July 28, 2014

Head in the Point Clouds

Sam Pfeifle

Sam Pfeifle was Editor of SPAR Point Group from September 2010 - February 2013.

And the Sandy help happens

I'm not one to tell you "I told you so," so I'll just say I'm happy to see that Woolpert has been profiled with a nice story in the Dayton paper about how their mobile lidar technology is helping with the Sandy clean-up effort. As I predicted would happen

Sorry. I can't help myself sometimes. 

02.12.13.woolpertAnyway, Woolpert is "taking part in a Rutgers University project to collect 3D visual data of hurricane-ravaged areas using geospatial mapping technology ... [and that data] will be used as a resource to identify damaged objects and plan the reconstruction."

Could you just drive through the actual affected areas and identify damaged objects? Obviously. But I can see how it would be much more efficient to identify them all in the comfort of an office, which would allow you to database them much more quickly. 

However, I might quibble with this statement: 

“This is the first time anywhere that this technology has been used for disaster recovery,” said Jeff Lovin, Woolpert’s director of geospatial services.

I mean: Ahem (2006, Katrina). And, even if you allow he only means mobile lidar technology, well, further ahem (2011, Japan). 

But let's not quibble. Woolpert are to be commended for doing the scanning at cost and helping with the clean-up and restoration effort. There's no doubt that valuable information can be gleaned from contrasting where structures wound up vs. where they actually used to be. There ought to be all manner of engineering lessons learned there that can inform future building and architecture efforts. 

Further, kudos to their PR team. The article is a great education effort for the industry as a whole, with a thorough description of the technology for the layman and a description of its overall practical applications.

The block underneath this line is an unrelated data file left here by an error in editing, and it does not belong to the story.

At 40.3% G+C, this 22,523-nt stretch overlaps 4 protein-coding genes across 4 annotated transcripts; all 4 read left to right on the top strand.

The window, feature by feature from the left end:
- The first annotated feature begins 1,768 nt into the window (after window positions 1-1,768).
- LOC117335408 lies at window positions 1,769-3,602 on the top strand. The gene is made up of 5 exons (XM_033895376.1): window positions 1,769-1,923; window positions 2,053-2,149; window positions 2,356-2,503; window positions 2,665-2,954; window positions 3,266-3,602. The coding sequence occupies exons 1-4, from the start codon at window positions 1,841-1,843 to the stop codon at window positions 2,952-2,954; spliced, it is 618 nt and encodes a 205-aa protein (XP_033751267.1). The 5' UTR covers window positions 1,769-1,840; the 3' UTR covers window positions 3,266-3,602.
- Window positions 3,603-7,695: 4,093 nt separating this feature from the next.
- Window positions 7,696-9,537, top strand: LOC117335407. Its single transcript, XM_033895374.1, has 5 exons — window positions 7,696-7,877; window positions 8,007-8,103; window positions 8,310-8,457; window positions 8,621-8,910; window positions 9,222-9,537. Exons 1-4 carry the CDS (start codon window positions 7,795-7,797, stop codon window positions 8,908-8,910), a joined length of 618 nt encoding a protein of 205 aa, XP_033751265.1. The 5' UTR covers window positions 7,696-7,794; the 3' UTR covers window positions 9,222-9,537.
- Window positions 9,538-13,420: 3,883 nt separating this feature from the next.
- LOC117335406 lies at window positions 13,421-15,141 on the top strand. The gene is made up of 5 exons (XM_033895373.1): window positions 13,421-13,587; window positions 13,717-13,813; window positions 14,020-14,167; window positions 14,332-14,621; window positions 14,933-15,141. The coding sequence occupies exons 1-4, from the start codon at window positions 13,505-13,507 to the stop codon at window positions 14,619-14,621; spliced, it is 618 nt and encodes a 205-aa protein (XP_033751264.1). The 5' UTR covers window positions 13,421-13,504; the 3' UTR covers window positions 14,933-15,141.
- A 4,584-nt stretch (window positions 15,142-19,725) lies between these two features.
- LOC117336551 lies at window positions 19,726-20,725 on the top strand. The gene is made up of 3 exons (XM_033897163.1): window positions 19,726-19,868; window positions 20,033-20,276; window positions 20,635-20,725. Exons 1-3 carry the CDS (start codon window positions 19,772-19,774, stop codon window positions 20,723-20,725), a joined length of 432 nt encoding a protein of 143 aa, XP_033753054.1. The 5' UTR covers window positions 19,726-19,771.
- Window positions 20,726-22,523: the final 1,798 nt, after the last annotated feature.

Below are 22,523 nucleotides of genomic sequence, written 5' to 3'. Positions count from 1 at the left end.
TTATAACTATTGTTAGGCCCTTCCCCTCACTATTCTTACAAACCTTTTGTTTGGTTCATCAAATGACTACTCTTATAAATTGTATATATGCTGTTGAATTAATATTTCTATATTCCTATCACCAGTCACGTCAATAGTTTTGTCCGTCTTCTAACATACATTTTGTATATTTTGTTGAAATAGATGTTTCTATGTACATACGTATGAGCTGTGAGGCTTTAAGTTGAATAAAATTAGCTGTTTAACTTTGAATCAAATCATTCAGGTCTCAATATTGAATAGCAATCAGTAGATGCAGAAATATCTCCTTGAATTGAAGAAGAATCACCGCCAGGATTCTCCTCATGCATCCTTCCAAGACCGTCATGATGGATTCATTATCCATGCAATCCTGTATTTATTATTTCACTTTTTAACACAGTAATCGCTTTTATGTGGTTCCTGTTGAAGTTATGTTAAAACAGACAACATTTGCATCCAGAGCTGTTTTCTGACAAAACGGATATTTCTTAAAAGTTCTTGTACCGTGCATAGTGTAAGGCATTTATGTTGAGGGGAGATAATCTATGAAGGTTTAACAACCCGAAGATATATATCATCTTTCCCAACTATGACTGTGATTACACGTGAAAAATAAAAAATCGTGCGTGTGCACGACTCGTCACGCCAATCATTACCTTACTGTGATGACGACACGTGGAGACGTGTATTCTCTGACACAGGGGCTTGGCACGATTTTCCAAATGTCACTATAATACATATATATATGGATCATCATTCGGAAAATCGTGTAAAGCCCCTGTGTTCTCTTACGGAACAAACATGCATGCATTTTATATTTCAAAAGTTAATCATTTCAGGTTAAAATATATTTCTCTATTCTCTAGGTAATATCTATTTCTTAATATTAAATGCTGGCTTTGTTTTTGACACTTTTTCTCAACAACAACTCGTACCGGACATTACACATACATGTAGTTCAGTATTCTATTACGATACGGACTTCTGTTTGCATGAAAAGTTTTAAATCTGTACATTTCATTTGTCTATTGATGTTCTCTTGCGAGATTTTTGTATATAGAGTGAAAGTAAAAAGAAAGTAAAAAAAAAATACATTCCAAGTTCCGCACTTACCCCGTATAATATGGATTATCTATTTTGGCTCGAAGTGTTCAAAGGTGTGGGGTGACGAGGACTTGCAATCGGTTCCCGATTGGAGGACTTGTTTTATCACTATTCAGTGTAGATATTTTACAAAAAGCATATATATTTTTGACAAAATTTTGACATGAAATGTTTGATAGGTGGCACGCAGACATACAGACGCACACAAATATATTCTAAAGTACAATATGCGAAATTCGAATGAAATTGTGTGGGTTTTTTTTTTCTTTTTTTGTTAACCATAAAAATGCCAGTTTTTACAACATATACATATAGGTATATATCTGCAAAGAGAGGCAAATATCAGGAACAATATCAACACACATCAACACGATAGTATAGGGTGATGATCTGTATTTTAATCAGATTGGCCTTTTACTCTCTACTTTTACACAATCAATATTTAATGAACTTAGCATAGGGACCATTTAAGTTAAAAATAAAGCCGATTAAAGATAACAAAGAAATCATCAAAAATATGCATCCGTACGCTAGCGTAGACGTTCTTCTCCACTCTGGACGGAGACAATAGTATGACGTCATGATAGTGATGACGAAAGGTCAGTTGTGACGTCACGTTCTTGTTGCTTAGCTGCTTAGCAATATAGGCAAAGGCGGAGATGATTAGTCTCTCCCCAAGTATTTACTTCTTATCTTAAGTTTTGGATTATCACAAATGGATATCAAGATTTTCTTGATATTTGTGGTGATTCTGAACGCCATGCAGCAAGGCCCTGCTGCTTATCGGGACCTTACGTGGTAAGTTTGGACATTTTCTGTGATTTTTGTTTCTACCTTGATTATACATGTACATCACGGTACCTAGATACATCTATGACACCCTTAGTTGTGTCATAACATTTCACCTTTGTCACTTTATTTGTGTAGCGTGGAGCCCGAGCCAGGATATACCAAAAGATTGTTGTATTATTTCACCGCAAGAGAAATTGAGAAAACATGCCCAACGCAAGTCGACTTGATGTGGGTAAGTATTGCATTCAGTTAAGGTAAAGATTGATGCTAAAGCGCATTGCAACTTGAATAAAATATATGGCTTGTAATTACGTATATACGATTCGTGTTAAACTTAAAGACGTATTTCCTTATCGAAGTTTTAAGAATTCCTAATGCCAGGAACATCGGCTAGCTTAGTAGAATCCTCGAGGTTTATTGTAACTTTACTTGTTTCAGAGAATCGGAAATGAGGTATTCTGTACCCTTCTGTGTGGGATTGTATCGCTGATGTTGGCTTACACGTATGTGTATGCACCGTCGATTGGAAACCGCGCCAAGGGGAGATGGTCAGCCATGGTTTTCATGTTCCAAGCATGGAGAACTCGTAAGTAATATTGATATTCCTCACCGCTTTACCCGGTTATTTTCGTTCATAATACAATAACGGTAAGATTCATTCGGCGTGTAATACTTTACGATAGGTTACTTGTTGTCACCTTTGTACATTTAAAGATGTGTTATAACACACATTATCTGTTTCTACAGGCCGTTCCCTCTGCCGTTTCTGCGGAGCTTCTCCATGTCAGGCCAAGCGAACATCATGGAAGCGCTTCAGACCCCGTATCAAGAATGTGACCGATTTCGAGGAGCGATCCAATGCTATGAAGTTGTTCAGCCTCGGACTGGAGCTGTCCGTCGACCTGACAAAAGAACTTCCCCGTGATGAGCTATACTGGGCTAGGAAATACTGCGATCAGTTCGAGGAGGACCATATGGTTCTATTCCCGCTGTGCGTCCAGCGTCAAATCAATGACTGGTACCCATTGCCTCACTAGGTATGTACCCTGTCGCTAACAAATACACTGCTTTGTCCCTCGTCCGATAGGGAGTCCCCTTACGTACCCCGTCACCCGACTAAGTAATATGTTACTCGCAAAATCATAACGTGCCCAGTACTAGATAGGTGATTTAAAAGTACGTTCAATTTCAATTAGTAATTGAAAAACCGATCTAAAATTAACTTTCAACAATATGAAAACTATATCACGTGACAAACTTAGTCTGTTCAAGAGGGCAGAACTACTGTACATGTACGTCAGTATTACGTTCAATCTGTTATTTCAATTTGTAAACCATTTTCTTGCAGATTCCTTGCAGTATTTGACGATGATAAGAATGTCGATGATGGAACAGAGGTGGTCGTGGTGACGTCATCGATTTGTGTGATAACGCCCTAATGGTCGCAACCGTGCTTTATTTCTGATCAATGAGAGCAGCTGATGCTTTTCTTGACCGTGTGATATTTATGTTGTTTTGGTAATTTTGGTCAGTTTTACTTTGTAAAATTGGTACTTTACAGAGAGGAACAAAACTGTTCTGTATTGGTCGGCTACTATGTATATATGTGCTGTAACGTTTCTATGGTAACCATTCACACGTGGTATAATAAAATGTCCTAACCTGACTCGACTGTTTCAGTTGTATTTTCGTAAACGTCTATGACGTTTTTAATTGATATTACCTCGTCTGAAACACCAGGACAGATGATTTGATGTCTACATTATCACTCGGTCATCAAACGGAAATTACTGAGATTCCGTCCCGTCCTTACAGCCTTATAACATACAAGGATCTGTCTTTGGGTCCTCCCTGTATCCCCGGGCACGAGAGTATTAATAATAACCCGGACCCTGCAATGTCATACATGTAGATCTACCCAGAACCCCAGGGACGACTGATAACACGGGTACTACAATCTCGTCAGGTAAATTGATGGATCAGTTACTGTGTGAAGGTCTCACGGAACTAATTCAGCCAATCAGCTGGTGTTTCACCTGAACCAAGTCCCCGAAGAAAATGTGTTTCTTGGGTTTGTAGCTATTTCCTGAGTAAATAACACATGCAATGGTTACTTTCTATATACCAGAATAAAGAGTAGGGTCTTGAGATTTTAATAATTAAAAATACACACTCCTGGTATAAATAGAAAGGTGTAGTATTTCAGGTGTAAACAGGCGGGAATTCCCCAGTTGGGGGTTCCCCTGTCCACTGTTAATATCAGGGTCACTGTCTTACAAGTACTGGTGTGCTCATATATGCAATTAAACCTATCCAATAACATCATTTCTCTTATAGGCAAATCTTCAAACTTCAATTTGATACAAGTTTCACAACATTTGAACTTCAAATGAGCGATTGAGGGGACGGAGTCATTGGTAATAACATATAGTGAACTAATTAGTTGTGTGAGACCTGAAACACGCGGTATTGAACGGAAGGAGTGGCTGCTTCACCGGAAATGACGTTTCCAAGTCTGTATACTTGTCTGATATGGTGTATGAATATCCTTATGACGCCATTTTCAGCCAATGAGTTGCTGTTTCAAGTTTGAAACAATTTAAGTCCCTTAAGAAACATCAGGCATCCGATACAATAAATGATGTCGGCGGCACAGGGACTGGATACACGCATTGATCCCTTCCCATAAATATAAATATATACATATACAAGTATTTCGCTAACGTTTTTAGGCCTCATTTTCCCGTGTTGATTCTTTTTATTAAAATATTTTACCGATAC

And there are plenty of people still hurting down there in the New York/New Jersey area. Let's hope this helps them get back on their feet a little quicker.

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More wind in the lidar sails

We've written previously about lidar's use in the wind-energy sector, as it's been fairly extensively used to determine where to place wind turbines and a general area's potential for creating power via wind energy.

Now comes news the U.S. Department of Energy will be goosing researchers' ability to study how best to use lidar to determine wind-farm feasibility. By all accounts, the Chesapeake Light Tower, a former Coast Guard lighthouse about 13 miles off the coast of Virginia Beach, will be converted into a the Reference Facility for Offshore Renewable Energy (read: not oil), which will be organized by Pacific Northwest National Laboratory, with renovation help from National Renewable Energy Laboratory. The facility should be operational by 2015.

Germane to this space is that they'll be testing lidar devices quite a bit. To wit:

With these instruments, researchers measure wind strength and direction by emitting light and then observing when and how some of that light is reflected off of tiny bits of dust, sea spray or other particles blowing in the breeze. Lidar devices for offshore wind measurement would be placed on buoys in the ocean. However, ocean waves move buoys up and down, which would also send the device's light beams in multiple directions. So scientists have developed methods to account for a buoy's frequently changing position to collect the wind data they need.

01.18.13.windbuoy2That's where the reference facility comes in. Mathematically corrected data from buoy-based lidar is a new ballgame for the wind energy industry. To prove that the data they collect are both reliable and accurate, wind assessment lidar devices would be placed both on buoys floating near the facility and also on the facility itself. Wind data would be collected from both sources and evaluated to determine the buoy-based technology's accuracy.